All thoughts of the hot floor abandoned. It was as if someone had turned down the volume on the noise the thousands of worshipers were making. A simple sentence, spoke of trust, of honesty, of an idea not known, of a thought so pure. They looked at each other and shared an understanding smile. No words were spoken, yet their brains were in overdrive, “This is the world. An honest world. A world we want to show to the rest of the world.” They go to the temple only to come back a quarter of an hour later in the hustle and bustle of the exiting crowd. They search through the thousands of exciters and find the one man who was kind enough, who was trusting enough to give them something with a promise that they’ll eventually repay him. They find him and they pay him, not only because it was the right thing to do, but because it was the feeling of doing something that had to be done, that feeling of doing something that isn’t done enough. That feeling that you have to start somewhere to walk the less walked path of achieving a dream. That was my final assurance. I had to seize to be just a thought or an idea. The right people had found me. I had to materialize, I had to let these women show the world what their imagination meant to them. Today, the day you read this. India A thought, an idea, an objective is only as strong as the meaning behind it.
But when the meaning is within you, around you and everything you can relate to, it seizes to be just a thought or an idea. It becomes something palpable, almost something you can flaunt to people, something you can hold close to your heart. The idea consumes you, fills you up till it becomes like blood running in your veins. It takes your personality, it becomes whatever you are. You may be a woman or a man, whoever you are, your idea reflects who you are. While it may be headstrong and loud, it can still be shy, submissive and beautiful. It may be independent and carefree, but a part of it remains vulnerable and cautious. It becomes strong in your moments of strength, weak in your moment of weakness. Happy in your moments of joy, sadness in your moments of dismay. You wear the idea, you live the idea till you can’t think of a moment in your life without it. I am that idea. An idea that has been present for centuries. An idea that was around before the British invaded India. An idea that evolved with time. An idea that two girls brought up in a small town had. An idea that two women who evolved living in a metro went on the search that they, and now you hold close to your heart. An idea that they hope from their bottom of their hearts that you have as much fun living as they had creating.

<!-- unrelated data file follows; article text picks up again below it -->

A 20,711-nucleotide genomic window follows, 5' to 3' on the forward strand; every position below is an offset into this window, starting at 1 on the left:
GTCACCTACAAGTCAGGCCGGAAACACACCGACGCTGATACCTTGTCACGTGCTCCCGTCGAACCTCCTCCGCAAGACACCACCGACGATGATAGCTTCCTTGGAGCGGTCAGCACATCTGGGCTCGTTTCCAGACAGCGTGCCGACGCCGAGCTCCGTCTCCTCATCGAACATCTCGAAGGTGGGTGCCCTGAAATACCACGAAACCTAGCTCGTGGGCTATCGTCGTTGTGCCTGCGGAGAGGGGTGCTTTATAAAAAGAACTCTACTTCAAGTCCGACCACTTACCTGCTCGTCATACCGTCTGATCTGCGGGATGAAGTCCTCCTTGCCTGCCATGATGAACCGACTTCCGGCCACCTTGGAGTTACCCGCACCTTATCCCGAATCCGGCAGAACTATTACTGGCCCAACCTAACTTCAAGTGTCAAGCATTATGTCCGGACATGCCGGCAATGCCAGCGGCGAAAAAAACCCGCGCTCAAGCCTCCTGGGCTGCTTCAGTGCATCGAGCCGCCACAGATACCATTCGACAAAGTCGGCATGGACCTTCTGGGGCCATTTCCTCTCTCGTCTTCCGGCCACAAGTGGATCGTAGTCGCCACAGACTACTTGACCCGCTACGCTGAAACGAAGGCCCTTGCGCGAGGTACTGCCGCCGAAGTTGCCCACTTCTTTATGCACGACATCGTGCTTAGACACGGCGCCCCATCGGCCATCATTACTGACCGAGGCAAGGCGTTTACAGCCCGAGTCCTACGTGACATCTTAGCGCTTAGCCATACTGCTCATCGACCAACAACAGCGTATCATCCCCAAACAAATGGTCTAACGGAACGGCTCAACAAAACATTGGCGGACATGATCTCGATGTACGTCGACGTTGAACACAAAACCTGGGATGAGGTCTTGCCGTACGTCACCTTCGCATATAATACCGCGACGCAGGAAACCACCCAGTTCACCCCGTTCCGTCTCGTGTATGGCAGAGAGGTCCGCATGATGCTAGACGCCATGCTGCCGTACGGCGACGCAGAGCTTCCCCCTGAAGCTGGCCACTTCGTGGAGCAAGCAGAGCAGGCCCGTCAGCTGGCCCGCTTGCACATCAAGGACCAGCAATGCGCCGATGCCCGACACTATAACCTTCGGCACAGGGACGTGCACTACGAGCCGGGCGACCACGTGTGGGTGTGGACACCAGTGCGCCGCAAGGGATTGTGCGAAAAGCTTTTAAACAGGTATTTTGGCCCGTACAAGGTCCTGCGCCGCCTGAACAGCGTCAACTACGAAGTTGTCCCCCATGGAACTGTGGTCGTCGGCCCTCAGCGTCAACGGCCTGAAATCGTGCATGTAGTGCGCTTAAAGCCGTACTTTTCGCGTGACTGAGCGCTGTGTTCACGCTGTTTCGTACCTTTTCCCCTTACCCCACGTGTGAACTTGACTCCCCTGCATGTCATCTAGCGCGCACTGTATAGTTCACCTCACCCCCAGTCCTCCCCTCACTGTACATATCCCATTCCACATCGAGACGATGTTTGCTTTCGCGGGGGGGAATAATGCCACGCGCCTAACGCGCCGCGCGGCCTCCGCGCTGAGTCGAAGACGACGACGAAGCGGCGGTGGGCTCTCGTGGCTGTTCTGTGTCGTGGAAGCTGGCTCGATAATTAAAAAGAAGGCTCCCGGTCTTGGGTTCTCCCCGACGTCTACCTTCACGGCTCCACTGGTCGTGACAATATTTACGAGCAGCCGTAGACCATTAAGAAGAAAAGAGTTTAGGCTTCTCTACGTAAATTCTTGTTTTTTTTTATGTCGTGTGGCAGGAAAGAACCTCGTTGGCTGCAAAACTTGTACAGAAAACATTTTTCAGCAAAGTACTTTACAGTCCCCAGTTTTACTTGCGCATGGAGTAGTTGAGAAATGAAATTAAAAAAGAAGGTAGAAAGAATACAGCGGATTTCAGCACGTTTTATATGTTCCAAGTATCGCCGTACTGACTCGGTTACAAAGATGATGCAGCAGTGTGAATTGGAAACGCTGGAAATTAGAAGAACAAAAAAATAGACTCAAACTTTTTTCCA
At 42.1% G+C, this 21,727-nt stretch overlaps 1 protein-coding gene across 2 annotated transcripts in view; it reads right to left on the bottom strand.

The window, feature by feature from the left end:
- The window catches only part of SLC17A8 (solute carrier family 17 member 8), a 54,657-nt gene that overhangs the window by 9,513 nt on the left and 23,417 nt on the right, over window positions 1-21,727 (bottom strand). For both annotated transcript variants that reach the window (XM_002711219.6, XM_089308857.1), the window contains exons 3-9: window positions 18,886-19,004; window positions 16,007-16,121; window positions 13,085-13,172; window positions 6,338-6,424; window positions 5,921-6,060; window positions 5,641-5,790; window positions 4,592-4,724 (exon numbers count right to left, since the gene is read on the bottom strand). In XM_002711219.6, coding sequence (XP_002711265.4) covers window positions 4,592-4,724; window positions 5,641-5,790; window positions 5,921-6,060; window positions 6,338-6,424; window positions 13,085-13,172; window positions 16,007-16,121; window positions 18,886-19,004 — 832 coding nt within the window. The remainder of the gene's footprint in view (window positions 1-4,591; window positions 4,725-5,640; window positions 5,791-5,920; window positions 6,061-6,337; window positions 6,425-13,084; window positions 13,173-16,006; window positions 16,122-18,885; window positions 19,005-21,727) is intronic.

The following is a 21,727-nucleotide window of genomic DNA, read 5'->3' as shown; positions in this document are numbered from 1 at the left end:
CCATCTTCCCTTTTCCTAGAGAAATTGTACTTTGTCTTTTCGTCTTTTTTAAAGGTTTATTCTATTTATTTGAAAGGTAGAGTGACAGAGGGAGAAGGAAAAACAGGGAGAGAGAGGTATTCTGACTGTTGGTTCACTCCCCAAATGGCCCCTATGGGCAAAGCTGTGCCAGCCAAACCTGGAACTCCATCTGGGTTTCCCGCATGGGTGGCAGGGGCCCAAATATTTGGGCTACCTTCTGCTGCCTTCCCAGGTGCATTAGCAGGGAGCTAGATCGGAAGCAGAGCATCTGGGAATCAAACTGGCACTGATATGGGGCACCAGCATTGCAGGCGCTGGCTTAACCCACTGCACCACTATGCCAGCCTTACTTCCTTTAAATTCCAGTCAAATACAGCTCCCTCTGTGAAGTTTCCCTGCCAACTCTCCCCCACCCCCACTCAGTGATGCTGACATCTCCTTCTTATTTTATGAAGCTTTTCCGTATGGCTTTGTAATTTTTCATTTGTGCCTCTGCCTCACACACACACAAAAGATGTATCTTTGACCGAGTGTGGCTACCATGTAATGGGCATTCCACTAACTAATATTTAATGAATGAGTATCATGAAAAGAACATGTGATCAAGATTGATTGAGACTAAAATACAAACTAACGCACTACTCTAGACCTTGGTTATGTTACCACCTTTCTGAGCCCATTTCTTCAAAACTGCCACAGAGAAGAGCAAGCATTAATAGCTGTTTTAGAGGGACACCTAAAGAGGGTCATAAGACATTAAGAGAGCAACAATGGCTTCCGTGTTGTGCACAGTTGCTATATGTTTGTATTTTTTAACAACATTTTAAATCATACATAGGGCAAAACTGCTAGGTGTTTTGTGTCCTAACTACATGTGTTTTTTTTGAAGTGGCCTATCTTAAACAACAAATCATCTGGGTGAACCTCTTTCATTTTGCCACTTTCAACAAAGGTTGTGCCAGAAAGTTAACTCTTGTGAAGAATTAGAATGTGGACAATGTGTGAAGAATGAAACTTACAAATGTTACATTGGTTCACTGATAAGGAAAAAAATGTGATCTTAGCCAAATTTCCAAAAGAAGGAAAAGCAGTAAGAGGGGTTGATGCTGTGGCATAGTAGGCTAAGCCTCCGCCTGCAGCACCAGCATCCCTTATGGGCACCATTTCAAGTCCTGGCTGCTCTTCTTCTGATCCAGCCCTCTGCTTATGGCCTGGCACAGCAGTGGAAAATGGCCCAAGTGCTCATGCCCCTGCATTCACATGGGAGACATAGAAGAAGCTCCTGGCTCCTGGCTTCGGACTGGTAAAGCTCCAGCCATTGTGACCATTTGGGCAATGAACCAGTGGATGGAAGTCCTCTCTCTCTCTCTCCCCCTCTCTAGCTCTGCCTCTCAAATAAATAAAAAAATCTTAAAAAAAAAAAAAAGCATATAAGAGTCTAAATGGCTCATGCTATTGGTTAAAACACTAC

What am I? Who am I? Am I a thought? Am I an idea? Am I a person? Am I living? Or am I a figment of your imagination? I am India. I am the India that was robbed by the British. I am the India that has the loud and headstrong Delhi, Mumbai, Bangalore and Kolkata. I am the India that has the quiet and beautiful Leh, Pushkar, Kozhikode and Darjeeling.

I am diverse.

I am Art. I am the Art that’s beautiful. I am the Art that makes you think. I am the Art that’s within you. I am the Art that raises a question. I am that, that makes you doubt yourself. I am that, that makes you proud of yourself. I am passion.

I am a Friend. I am the Friend that’s a part of you. I am the Friend that you’re annoyed with. I am the Friend you want to tell your darkest secrets to. I am the Friend you hug when something is amiss. I am love.

I am a Woman. I am the Woman who is shy. I am the Woman who is independent. I am the Woman who can win against a man. I am the Woman who needs a man to love me. I am the Woman who is submissive. I am the Woman who has the authority. I am desire.

I am a feeling. I am a touch. I am the thought that doesn’t let you sleep. I am a happiness that warms your heart. I am the feeling that gets you through a rough day. I am the sadness that teaches you about life. I am the joy that makes your life worth living. I am the smile that lights a fire in your eyes. I am inside you. I am around you. I am you. I am me. I am all of us. I am, NakhreWaali.